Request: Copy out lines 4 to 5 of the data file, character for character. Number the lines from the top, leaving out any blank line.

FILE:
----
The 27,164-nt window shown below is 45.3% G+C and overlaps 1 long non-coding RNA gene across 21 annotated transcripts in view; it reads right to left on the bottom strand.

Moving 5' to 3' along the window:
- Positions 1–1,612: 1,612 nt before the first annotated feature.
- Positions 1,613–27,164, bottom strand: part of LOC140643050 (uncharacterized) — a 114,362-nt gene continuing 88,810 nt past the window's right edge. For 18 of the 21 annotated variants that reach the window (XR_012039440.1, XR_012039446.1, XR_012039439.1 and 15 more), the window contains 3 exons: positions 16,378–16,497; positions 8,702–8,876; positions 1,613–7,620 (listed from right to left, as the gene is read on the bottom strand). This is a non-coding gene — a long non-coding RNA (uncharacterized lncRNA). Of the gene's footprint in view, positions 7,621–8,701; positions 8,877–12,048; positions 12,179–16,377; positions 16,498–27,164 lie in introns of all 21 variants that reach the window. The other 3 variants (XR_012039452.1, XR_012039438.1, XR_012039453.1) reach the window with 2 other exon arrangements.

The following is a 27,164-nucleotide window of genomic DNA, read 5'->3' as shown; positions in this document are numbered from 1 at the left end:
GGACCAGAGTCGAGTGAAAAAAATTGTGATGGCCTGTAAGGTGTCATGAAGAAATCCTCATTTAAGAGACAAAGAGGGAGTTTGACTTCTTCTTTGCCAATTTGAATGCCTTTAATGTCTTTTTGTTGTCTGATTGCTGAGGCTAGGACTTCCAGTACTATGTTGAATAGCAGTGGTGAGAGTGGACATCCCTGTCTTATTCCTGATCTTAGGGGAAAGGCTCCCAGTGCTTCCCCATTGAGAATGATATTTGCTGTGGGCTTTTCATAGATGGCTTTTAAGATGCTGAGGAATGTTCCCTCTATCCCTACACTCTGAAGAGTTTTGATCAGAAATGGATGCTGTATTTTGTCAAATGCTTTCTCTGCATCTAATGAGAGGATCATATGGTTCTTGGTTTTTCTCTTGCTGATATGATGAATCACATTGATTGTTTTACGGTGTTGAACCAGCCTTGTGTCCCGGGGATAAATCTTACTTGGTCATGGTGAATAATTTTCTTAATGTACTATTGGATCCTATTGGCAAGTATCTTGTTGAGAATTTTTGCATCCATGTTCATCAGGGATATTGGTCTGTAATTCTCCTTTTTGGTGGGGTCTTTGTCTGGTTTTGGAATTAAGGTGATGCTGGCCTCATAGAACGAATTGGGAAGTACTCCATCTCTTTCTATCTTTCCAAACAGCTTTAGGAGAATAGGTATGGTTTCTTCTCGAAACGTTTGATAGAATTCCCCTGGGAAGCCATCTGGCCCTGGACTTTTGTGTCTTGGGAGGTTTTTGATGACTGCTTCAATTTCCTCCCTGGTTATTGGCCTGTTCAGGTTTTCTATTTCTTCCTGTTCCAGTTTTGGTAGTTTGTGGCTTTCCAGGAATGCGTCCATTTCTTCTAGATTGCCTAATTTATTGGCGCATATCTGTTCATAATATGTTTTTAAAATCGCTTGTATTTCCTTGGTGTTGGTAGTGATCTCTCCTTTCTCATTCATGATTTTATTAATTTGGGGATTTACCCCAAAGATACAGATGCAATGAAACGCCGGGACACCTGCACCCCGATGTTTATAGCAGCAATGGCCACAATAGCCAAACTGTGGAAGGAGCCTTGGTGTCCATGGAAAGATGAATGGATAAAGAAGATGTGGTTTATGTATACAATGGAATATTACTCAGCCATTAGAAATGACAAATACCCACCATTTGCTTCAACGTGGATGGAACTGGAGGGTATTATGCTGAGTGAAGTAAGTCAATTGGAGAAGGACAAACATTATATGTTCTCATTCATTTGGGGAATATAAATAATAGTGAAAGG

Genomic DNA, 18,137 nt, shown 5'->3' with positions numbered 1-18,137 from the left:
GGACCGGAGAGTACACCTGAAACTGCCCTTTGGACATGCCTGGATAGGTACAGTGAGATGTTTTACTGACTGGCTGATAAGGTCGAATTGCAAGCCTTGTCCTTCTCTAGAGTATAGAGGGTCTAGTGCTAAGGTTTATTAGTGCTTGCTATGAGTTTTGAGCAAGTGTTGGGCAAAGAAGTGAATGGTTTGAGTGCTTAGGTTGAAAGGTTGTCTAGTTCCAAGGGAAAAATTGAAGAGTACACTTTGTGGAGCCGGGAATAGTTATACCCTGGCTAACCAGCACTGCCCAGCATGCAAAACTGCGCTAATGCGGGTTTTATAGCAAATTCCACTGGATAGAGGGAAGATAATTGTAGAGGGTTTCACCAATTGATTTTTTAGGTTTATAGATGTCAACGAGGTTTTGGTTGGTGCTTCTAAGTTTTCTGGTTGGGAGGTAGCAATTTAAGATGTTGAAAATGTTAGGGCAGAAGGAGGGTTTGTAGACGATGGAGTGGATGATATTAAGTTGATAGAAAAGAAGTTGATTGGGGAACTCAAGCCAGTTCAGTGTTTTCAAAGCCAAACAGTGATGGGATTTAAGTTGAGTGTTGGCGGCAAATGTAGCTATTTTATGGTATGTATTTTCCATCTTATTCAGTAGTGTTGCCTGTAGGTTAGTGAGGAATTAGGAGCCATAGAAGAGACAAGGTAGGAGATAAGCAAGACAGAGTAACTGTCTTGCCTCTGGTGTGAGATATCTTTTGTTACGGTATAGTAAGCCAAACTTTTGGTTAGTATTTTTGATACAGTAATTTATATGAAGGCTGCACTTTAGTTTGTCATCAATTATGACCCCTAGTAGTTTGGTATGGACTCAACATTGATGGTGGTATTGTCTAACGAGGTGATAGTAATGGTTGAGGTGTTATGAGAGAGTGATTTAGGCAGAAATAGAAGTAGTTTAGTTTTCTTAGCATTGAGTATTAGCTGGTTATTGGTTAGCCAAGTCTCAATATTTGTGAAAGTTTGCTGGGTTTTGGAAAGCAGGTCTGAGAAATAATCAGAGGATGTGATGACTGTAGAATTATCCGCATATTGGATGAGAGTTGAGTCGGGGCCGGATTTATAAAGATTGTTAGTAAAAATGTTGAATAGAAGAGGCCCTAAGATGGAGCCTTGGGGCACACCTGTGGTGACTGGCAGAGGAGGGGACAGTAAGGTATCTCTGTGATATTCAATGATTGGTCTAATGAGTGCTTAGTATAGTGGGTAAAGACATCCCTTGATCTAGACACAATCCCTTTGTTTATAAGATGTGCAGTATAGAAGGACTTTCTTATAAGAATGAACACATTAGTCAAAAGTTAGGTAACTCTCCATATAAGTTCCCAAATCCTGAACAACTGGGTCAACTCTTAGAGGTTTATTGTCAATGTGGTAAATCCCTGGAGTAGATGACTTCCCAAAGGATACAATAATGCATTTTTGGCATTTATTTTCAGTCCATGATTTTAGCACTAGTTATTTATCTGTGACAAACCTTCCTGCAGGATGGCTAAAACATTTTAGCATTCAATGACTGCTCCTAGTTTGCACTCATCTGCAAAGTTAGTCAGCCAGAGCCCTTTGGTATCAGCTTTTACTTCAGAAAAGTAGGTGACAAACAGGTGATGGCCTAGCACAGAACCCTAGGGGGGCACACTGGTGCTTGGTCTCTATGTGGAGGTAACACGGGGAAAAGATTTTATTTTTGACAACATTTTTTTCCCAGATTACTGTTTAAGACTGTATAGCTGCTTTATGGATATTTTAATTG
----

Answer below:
- Positions 1,613–27,164, bottom strand: part of LOC140643050 (uncharacterized) — a 114,362-nt gene continuing 88,810 nt past the window's right edge. For 18 of the 21 annotated variants that reach the window (XR_012039440.1, XR_012039446.1, XR_012039439.1 and 15 more), the window contains 3 exons: positions 16,378–16,497; positions 8,702–8,876; positions 1,613–7,620 (listed from right to left, as the gene is read on the bottom strand). This is a non-coding gene — a long non-coding RNA (uncharacterized lncRNA). Of the gene's footprint in view, positions 7,621–8,701; positions 8,877–12,048; positions 12,179–16,377; positions 16,498–27,164 lie in introns of all 21 variants that reach the window. The other 3 variants (XR_012039452.1, XR_012039438.1, XR_012039453.1) reach the window with 2 other exon arrangements.

The following is a 27,164-nucleotide window of genomic DNA, read 5'->3' as shown; positions in this document are numbered from 1 at the left end: